This Frolick was created extemporaneously by the Doctors of Groove (my admiring name for them) on May 12, 2019, at the Redwood Coast Music Festival.  Bless them and also Mark and Valerie Jansen, patron saints of Redwood Coast sounds.

AND the next Redwood Coast Music Festival will be their 30th, and will take place May 7-10, 2020. I am ready to book plane tickets now.

May your happiness increase!

 

 

xxx

HERE, BUT NOT HERE: JAMES DAPOGNY at the PIANO (Cleveland Classic Jazz Party, September 29, 2014)

James Dapogny, in thought, at Jazz at Chautauqua. Photograph by Michael Steinman.

James Dapogny’s corporeal self left us six months ago, and we cannot dispute it, although his absence is painful, impossible to accept. But I tell myself he is still here with us in particularly odd and generous ways — appropriate to the man himself, surprising, unpredictable, warm, lively.

When an interviewer talked to Bobby Hackett after Louis’ death, Bobby said that Louis wasn’t dead because we could still hear him, and in some ways that is a consolation.  I will leave it to you whether a collection of recorded music adds up to the whole person or is simply a slice of the pie: I lean to the latter, although I treasure the evidence.  And I know I’ve drawn spiritual nourishment from immersing myself in the art of people who died before I was born.  Still, the loss of the Prof. is too much to rationalize.  So all I can do is offer you the following, Jim warming up the piano by playing his own blues, a video not seen or heard before:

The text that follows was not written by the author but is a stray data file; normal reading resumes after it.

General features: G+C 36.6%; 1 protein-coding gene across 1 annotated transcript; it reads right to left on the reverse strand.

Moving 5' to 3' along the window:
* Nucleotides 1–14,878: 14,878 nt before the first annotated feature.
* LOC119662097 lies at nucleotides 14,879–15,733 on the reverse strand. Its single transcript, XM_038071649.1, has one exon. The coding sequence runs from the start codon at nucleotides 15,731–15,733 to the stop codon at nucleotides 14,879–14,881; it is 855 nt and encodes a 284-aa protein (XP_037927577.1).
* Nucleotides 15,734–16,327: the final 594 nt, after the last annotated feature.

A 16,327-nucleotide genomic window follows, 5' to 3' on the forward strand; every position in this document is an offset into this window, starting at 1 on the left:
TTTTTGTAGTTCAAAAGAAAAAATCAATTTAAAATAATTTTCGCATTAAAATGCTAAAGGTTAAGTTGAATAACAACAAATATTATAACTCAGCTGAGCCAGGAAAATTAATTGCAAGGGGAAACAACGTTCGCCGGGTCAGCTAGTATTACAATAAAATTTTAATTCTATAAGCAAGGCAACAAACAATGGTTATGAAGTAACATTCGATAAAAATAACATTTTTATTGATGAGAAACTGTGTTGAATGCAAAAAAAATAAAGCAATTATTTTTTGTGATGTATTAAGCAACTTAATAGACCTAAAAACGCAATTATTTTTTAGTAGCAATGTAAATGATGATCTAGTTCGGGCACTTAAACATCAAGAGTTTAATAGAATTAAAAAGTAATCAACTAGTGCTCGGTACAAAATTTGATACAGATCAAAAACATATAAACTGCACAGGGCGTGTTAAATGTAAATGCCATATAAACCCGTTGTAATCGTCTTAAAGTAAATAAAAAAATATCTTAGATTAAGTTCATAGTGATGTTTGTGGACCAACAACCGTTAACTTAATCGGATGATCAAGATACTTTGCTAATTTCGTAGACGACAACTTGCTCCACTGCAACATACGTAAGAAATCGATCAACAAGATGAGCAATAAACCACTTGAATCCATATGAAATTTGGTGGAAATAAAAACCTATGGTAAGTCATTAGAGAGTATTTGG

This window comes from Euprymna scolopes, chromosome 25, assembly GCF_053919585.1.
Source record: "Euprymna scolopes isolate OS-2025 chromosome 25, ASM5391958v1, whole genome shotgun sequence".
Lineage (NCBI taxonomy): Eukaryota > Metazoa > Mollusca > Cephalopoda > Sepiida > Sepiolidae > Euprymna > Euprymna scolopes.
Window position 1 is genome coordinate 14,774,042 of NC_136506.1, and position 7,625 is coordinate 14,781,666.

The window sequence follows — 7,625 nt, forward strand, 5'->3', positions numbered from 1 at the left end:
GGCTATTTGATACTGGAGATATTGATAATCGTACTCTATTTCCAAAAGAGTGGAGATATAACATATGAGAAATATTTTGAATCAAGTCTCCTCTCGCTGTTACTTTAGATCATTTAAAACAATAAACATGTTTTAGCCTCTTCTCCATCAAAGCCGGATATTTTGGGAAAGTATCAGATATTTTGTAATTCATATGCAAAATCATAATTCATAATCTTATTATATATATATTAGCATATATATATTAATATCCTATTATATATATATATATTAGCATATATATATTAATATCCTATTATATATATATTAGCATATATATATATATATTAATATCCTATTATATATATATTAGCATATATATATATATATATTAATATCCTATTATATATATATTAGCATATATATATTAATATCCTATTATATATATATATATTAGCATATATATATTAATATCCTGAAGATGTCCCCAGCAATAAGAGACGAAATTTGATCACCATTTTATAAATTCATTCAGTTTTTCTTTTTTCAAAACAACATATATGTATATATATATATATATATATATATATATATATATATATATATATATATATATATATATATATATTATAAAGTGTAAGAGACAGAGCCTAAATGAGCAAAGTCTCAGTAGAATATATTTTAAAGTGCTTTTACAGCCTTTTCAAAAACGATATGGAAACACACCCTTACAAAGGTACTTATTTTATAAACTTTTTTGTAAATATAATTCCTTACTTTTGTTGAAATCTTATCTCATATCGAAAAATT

Chris Smith, Jim’s deep friend and co-leader of the band PORK, says this of the video: As you can imagine, I heard Jim do this sort of playing countless times. Just playing the blues in many keys. There is a spiritual aspect to it, that is obvious. But he was also doing the real work of a musician that involves touching on those corners of the music that sometimes trip us up in performance (hitting the V/V, etc.). Playing the blues is good for us in so many ways. And yes, it is really funny that we don’t see him until the very last second.

I feel that Jim would be amused by this video, perhaps touched by how much I and others cherish it.  And him.  When the invisible pianist can make sounds that move us, does he remain invisible?  I don’t know.  And I must muse over Jim as he mused over the piano.  All he gave — and gives — us is precious.

I omit the usual closing.  It will reappear, but it’s not in the right key here.

DID YOUR RECENT BLOOD TEST SHOW DECREASED GROOVE LEVELS? JAZZ LIVES IS HERE TO HELP (Redwood Coast Music Festival, May 12, 2019)

When I feel poorly, the conventional choice is this (with all respect to my internist, not pictured here):

I prefer this medical group, photographed at their 1936 convention:

A similar gathering of holistic groove-healers, inspired by Ammons and Basie, assembled on May 12, 2019, at the Redwood Coast Music Festival: doctors Carl Sonny Leyland, piano; Little Charlie Baty, guitar; Marc Caparone, cornet; Clint Baker, string bass; Jeff Hamilton, drums. “Young J.C.” is James Caparone, himself.

With thanks to Mark and Valerie Jansen, patron saints of Redwood Coast sounds, where musicians not only know how to spell RHYTHM but make it jump.

May your happiness increase!

AN ALL-YOU-CAN-HEAR BUFFET: THE REDWOOD COAST MUSIC FESTIVAL (May 9-12, 2019)

When I used to teach college, I would sometimes harangue my students about the money they spent, and ask them to consider before their next purchase, how many hours of work this item cost them, but more importantly, how much lasting happiness it would bring.  I made a conscious decision to invest in jazz.  Good music, improvised on the spot, pays immense emotional dividends that (let us say) new kitchen counters or other indulgences would not.

There’s also the Carpe Diem factor.  I hear so many fellow enthusiasts saying, “Wow.  I’ll certainly have to go there next year,” and then the “there” evaporates like a drop of water in a hot iron skillet because the jazz party costs too much to run year after year.  So a listener’s willingness to invest in jazz, to tear themselves away from the computer means that the festival goes on or the club stays open.